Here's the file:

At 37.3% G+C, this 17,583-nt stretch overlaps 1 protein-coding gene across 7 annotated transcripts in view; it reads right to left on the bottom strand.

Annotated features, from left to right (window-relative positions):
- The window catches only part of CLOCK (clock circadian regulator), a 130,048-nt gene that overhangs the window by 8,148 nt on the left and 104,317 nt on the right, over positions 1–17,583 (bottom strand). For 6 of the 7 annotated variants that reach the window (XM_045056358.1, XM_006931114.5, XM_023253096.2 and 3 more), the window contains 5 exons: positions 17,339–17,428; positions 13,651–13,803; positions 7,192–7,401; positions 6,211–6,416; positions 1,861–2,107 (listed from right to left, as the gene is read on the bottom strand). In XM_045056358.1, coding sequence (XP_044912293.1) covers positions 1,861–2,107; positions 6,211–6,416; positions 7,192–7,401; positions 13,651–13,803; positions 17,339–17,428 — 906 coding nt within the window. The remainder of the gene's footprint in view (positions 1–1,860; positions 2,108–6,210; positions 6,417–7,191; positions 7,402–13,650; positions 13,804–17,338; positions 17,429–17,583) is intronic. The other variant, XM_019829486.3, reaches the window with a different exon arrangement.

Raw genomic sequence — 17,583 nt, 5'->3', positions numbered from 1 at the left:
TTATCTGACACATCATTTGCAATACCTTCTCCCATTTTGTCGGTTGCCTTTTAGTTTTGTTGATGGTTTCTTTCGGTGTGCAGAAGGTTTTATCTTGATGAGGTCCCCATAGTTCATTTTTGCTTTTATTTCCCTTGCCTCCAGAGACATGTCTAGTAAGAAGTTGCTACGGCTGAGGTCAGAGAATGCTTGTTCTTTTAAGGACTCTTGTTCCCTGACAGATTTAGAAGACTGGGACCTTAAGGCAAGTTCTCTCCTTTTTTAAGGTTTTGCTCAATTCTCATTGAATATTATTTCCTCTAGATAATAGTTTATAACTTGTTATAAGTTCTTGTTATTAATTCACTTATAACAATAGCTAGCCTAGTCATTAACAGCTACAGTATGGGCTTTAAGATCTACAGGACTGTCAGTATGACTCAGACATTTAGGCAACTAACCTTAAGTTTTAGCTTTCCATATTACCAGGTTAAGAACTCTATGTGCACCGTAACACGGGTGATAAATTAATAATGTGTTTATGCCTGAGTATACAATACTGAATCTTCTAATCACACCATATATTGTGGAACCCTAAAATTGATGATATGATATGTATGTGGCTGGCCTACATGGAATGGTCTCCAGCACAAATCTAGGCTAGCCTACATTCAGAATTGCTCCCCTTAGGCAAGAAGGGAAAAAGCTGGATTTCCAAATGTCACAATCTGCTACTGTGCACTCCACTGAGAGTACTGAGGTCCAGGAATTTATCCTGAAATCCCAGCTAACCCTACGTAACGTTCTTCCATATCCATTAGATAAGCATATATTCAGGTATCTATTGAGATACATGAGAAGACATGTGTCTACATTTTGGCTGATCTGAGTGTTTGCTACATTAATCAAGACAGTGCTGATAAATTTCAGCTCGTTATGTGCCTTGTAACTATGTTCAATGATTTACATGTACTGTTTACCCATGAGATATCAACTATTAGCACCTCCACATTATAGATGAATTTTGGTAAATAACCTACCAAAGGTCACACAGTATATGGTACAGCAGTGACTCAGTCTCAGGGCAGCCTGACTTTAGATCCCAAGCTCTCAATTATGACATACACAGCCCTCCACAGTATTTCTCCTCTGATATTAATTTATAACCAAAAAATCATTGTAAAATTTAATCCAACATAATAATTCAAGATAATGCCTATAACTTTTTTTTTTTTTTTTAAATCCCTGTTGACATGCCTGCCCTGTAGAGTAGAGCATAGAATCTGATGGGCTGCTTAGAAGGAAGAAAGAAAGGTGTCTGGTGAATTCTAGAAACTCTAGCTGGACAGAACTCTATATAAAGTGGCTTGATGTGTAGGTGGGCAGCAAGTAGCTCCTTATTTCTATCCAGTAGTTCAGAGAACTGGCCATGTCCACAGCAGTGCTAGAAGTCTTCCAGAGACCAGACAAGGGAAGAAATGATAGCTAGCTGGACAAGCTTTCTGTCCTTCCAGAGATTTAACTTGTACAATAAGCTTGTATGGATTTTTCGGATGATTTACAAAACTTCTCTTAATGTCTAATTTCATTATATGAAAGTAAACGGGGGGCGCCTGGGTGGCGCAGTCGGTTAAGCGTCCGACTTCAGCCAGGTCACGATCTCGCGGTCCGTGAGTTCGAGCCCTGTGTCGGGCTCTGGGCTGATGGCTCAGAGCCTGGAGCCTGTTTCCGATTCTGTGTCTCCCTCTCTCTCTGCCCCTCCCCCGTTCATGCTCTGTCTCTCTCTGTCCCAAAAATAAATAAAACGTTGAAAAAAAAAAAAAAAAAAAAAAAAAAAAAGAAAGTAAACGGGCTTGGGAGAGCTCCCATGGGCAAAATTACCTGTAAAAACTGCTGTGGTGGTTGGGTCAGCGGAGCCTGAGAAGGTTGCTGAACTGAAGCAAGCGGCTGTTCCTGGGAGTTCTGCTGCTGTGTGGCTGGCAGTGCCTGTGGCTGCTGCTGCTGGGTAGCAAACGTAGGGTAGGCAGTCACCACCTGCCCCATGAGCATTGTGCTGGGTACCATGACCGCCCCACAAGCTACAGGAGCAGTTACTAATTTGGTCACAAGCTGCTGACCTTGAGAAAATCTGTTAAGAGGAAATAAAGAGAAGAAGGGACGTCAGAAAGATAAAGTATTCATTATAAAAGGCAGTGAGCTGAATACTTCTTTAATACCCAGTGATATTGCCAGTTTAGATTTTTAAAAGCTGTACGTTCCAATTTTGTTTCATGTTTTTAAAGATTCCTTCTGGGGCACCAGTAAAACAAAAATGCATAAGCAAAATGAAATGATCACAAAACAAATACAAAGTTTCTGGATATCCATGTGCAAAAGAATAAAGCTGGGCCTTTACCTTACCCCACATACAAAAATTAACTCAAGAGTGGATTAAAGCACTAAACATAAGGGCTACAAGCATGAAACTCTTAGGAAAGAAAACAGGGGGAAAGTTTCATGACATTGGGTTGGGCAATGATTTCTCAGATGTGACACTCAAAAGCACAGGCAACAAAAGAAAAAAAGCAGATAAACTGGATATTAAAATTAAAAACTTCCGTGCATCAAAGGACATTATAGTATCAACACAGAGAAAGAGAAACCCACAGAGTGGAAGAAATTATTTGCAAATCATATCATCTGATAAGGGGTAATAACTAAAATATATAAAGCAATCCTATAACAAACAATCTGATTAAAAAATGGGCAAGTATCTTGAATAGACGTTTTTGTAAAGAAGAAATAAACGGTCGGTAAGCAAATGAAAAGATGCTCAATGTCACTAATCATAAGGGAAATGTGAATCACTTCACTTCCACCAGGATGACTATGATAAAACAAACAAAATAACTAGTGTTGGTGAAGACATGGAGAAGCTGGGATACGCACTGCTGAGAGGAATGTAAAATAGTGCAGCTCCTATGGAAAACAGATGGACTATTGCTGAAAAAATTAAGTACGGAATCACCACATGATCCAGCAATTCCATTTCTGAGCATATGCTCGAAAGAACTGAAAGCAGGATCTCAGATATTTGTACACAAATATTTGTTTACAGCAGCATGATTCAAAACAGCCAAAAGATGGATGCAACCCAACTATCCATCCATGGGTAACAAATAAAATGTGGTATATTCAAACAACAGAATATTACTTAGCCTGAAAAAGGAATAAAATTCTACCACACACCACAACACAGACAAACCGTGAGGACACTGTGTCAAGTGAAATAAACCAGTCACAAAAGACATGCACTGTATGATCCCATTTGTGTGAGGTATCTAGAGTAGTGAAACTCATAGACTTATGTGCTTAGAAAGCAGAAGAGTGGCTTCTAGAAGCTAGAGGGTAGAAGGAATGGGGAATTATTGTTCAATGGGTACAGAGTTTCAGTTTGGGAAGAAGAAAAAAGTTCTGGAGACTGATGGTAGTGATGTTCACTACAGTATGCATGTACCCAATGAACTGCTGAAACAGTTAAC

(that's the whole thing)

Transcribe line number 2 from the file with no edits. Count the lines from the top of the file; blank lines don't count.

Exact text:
Annotated features, from left to right (window-relative positions):